In War and Peace there are no two ways about it: war is a brutal, savage, animalistic thing that goes against human reason. Tolstoy is horrified by the idea that the disagreements of a few people in government are solved by the movement of thousands of men across hundreds of miles, mostly to kill and be killed in turn by other men. Every battle is described as chaotic, having nothing to do with strategy or planning, grisly, and usually not even useful in determining a winner.
Questions About Warfare
- Compare several battle scenes. Do the descriptions change from one fight to the next? Do they get more or less gory as the book goes on? More or less zoomed in or zoomed out? Why?
- Who is the best soldier in the novel? Who is the worst? How do you know?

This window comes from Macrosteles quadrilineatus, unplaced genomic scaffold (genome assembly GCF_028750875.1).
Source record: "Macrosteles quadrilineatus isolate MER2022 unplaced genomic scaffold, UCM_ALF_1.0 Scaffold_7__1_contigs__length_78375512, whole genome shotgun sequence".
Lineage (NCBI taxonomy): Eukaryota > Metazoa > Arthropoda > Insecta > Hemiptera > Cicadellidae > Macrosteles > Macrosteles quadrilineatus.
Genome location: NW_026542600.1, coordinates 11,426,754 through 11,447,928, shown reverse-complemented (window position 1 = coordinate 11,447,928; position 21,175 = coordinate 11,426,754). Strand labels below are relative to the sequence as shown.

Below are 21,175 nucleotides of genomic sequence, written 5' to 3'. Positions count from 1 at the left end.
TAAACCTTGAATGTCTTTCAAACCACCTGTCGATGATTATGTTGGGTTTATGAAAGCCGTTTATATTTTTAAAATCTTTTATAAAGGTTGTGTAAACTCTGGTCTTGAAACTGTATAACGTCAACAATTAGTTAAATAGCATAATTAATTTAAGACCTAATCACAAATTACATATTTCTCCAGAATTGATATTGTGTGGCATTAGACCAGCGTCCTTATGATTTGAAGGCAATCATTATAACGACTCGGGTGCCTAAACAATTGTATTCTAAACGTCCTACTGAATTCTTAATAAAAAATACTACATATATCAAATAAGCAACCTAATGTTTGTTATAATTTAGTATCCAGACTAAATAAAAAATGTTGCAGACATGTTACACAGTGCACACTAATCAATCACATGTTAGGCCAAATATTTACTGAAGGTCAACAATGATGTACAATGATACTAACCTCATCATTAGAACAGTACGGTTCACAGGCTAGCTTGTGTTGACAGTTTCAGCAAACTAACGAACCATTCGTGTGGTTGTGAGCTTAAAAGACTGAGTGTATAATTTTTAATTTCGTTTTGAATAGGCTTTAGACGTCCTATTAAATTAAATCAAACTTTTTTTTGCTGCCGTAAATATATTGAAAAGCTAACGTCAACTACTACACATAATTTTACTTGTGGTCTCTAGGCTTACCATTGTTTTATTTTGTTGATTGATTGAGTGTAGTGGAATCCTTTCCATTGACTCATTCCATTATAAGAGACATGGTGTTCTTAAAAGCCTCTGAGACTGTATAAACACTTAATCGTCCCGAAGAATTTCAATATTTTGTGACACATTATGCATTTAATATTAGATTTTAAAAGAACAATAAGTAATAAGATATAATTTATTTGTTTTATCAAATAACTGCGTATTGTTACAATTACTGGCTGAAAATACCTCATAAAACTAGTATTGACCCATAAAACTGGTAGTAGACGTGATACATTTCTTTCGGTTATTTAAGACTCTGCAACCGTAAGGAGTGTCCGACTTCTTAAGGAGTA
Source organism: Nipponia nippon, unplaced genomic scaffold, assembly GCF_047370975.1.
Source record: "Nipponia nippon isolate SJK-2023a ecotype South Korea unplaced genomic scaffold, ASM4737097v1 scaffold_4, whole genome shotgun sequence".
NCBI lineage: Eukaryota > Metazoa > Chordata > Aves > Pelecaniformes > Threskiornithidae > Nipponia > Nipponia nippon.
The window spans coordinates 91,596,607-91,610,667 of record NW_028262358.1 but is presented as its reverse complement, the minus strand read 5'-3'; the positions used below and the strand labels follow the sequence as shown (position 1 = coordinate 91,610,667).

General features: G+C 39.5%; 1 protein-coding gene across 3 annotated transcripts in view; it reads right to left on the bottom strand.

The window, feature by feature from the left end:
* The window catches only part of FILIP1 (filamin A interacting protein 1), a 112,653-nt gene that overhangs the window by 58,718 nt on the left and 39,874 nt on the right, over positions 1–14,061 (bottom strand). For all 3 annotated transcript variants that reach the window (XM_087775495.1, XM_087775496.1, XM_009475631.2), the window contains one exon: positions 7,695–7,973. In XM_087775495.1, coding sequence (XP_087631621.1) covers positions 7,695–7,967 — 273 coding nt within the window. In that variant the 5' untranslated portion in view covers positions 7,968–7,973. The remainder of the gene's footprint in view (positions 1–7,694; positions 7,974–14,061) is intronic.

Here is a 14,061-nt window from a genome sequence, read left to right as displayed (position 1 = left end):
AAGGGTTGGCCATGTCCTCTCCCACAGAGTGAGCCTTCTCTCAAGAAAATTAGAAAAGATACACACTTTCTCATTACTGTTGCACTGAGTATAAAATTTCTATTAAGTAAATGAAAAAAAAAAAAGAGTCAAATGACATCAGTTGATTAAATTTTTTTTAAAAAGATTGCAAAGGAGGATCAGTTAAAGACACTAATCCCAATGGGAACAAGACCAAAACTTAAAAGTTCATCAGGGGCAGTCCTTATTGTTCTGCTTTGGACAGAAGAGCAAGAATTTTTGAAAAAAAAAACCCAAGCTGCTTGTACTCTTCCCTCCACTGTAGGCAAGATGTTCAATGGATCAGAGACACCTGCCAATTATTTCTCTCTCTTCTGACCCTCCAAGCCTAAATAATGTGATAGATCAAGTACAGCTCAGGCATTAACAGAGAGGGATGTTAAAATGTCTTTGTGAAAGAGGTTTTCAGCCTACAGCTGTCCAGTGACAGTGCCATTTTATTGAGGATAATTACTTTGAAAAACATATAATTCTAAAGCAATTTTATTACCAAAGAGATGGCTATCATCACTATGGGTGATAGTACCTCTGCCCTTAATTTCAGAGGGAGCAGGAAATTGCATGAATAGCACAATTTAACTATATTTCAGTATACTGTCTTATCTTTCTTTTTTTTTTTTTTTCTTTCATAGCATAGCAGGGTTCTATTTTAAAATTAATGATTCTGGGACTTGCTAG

- Tolstoy spent five years researching the 1812 conflict in general, and the Battle of Borodino in particular. How does the extra material affect the reading experience? What happens to the reader as he/she goes from an overview of the whole battle, complete with maps and scholarly phrasing, to a close up description of what a particular character experiences? In other words, how does the mash-up of fact and fiction work here?
Chew on This
Although this is probably not Tolstoy's intention, his "history textbook" insertions disrupt the narrative and place the reader at too much of an emotional distance from the characters.
Francois Truffaut said that it's impossible to make an anti-war movie, because any time you show fighting on the screen you can't help but glorify it. This holds true for War and Peace, because even though it is a deeply pacifist book, by far and away the most exciting passages are the ones depicting battle.